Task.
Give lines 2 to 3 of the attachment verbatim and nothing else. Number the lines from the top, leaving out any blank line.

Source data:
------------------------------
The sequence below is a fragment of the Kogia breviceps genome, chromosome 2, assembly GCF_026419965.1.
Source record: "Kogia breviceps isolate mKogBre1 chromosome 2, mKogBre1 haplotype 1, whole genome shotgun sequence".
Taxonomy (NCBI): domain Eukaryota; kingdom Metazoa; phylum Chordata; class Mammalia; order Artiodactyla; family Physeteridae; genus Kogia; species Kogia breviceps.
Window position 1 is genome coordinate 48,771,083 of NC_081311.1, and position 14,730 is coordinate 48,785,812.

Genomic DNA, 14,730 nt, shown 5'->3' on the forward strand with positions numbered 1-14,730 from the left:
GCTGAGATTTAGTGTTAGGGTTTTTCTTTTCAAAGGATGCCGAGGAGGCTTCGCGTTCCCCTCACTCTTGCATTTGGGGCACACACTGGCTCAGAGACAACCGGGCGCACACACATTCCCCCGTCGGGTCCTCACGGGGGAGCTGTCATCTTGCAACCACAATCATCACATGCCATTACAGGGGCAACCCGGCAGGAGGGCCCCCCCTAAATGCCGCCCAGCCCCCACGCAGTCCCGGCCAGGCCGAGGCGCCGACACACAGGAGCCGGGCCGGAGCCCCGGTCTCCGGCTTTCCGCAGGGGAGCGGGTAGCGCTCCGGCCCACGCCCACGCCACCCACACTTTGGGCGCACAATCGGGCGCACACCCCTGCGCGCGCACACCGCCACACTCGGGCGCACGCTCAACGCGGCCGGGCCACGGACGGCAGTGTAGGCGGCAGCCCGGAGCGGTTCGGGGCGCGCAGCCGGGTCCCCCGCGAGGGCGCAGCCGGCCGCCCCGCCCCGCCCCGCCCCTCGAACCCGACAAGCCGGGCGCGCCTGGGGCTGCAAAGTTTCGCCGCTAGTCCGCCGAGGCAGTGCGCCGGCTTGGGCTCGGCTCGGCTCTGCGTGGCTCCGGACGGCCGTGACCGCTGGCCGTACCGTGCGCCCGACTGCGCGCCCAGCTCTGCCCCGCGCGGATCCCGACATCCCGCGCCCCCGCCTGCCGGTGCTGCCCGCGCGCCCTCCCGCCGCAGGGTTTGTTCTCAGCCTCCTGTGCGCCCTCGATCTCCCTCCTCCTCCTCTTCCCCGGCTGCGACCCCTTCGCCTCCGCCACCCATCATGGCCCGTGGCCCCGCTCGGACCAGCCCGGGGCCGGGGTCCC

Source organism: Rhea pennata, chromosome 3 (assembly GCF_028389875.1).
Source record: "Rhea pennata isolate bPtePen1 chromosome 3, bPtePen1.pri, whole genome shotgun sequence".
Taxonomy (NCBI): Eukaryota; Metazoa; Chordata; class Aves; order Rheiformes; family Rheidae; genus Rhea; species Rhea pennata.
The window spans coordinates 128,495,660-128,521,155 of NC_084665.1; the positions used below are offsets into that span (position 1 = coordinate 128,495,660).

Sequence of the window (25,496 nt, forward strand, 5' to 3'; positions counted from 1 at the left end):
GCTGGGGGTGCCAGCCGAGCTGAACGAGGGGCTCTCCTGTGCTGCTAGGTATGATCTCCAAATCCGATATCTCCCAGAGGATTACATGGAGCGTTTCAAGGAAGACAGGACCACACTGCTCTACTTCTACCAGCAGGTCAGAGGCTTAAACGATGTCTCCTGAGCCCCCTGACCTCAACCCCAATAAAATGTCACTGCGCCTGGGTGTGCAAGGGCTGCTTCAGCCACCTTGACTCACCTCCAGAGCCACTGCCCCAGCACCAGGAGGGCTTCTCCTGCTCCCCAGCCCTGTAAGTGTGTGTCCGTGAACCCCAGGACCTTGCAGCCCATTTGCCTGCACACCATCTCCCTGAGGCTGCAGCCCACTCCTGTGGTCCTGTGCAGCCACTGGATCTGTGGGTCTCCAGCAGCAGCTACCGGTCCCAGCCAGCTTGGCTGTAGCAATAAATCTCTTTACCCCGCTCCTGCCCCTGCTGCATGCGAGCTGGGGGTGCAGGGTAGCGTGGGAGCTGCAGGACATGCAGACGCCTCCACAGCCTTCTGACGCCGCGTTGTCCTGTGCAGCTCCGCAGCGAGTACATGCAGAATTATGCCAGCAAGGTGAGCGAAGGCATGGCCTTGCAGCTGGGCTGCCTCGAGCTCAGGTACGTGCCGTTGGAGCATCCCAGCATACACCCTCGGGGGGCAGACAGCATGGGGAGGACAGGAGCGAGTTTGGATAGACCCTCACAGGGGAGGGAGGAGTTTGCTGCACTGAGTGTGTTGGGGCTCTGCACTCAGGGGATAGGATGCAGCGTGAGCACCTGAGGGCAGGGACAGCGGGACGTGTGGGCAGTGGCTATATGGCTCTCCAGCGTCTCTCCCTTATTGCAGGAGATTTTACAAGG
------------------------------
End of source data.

Source record: "Kogia breviceps isolate mKogBre1 chromosome 2, mKogBre1 haplotype 1, whole genome shotgun sequence".
Taxonomy (NCBI): domain Eukaryota; kingdom Metazoa; phylum Chordata; class Mammalia; order Artiodactyla; family Physeteridae; genus Kogia; species Kogia breviceps.